Distributed Optimization Methods for Monitoring and Operating Electric Power Systems
Minot, Ariana S.
MetadataShow full item record
AbstractIncreasing power demands, aging infrastructure, and growth in renewable energy production necessitate new strategies for grid operations. To achieve reliable operations in this setting, it is important to shift away from centralized control paradigms to distributed approaches that 1) allow for quicker solution times by decomposing the problem to be solved in parallel and 2) avoid communication bottlenecks that result from all data and measurements being sent to a centralized location. Since power systems are interconnected systems, decoupling such problems is challenging. This dissertation studies how to improve monitoring and operation of networked systems, specifically electric power grids, through distributed optimization and scientific computing.
The thesis focuses on two areas. In the first part, we design fully distributed algorithms for power system state estimation under both linear and nonlinear measurement models. For the nonlinear setting, we develop a distributed Gauss-Newton method. The main computational burden is solving a series of large, sparse linear systems. Iterative linear solvers based on matrix-splitting techniques are developed to exploit the sparsity pattern induced by the underlying network structure and physical laws of power networks. In addition, a distributed unscented Kalman filter is proposed to improve upon the state estimator by incorporating information from past measurements. Advantages of the proposed distributed approaches include increased scalability in terms of both computation and communication.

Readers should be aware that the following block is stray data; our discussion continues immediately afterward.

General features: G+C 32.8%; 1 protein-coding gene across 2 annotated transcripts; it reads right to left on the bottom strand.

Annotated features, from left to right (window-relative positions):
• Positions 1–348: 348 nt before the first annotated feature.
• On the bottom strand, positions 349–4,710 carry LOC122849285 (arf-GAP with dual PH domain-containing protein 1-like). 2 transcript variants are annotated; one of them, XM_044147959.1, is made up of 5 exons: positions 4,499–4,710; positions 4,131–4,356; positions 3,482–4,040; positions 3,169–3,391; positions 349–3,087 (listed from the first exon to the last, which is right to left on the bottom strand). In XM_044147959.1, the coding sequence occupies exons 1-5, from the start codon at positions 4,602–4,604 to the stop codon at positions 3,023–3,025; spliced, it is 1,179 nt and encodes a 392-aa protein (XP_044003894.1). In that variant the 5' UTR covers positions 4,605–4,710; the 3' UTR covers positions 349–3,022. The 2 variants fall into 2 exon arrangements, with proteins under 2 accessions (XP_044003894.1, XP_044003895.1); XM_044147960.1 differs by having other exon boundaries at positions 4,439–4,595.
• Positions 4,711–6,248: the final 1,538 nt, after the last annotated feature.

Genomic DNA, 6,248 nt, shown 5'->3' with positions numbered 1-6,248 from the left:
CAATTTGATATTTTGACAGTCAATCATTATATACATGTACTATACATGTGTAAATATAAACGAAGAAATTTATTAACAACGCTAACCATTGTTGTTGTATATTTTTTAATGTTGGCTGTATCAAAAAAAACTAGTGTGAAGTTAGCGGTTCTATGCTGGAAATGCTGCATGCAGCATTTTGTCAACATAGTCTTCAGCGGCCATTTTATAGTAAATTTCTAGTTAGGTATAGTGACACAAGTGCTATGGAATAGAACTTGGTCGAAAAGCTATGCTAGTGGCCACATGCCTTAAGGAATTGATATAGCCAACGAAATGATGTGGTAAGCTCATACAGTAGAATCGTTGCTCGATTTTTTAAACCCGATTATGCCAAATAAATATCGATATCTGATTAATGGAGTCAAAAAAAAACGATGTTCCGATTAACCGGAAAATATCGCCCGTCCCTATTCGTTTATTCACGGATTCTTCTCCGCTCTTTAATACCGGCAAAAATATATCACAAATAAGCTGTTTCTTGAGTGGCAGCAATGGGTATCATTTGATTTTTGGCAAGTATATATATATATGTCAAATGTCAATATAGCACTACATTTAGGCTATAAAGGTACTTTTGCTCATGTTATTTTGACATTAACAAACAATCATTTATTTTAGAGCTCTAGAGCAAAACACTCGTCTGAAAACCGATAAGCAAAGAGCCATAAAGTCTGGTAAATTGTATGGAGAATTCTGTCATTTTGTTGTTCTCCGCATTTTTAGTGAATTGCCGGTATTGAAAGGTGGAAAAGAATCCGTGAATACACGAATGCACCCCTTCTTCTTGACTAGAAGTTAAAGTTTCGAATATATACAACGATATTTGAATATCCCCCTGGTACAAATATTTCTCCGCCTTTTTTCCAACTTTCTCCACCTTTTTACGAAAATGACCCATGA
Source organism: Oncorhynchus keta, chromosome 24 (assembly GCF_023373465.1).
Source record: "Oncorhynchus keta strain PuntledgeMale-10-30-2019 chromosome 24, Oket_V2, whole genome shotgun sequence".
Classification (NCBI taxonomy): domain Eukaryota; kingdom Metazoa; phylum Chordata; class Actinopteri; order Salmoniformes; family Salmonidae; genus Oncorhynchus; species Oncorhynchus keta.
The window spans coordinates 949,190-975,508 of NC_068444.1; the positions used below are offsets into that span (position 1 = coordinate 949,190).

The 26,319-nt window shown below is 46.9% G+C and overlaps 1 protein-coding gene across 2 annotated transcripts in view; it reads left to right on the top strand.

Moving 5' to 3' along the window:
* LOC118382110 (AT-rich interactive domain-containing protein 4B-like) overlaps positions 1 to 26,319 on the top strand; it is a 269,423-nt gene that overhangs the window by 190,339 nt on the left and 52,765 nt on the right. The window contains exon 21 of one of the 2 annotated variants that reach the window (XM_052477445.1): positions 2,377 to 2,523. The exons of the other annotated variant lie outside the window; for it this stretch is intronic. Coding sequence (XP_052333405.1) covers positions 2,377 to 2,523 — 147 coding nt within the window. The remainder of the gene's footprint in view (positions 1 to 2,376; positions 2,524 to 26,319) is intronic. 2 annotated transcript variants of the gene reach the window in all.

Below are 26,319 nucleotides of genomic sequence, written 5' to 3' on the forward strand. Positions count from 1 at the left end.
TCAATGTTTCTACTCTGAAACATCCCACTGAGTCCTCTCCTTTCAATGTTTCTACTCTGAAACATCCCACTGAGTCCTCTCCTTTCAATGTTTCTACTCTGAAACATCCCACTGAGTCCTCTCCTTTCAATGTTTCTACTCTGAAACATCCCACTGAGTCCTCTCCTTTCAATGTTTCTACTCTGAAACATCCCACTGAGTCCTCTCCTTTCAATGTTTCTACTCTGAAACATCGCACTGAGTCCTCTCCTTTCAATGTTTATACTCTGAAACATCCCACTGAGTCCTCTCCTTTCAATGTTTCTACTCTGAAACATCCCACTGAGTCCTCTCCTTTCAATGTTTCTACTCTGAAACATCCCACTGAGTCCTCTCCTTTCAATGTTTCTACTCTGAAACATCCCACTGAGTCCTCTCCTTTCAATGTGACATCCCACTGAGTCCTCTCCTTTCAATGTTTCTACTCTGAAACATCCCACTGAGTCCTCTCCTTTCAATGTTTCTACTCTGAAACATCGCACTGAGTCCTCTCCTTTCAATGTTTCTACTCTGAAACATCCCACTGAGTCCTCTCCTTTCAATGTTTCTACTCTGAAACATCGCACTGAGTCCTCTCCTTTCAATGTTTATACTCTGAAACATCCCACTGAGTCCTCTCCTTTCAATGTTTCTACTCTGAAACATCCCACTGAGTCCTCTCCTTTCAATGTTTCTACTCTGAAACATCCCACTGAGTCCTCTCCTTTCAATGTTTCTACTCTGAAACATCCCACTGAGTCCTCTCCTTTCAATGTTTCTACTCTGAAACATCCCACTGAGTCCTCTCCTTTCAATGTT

The second part of this thesis concerns the operation of power grids, in particular how to determine the optimal set points for the system. The use of primal-dual interior point (PDIP) methods for the optimal power flow (OPF) problem and the security-constrained OPF problem is studied. We design domain decomposition techniques, as well as reduction and reordering schemes, to parallelize the PDIP method by exploiting sparsity structure. Last, distributed energy resources (DERs) subject to uncertainty and various dynamic constraints are increasingly participating in electricity production and demand. A computationally tractable approximation for polyhedral projections is proposed to quantify the aggregate capability of distributed energy resources. This work contributes to the question of how to utilize DERs to improve and support bulk grid operations.
Citable link to this pagehttp://nrs.harvard.edu/urn-3:HUL.InstRepos:40046460
- FAS Theses and Dissertations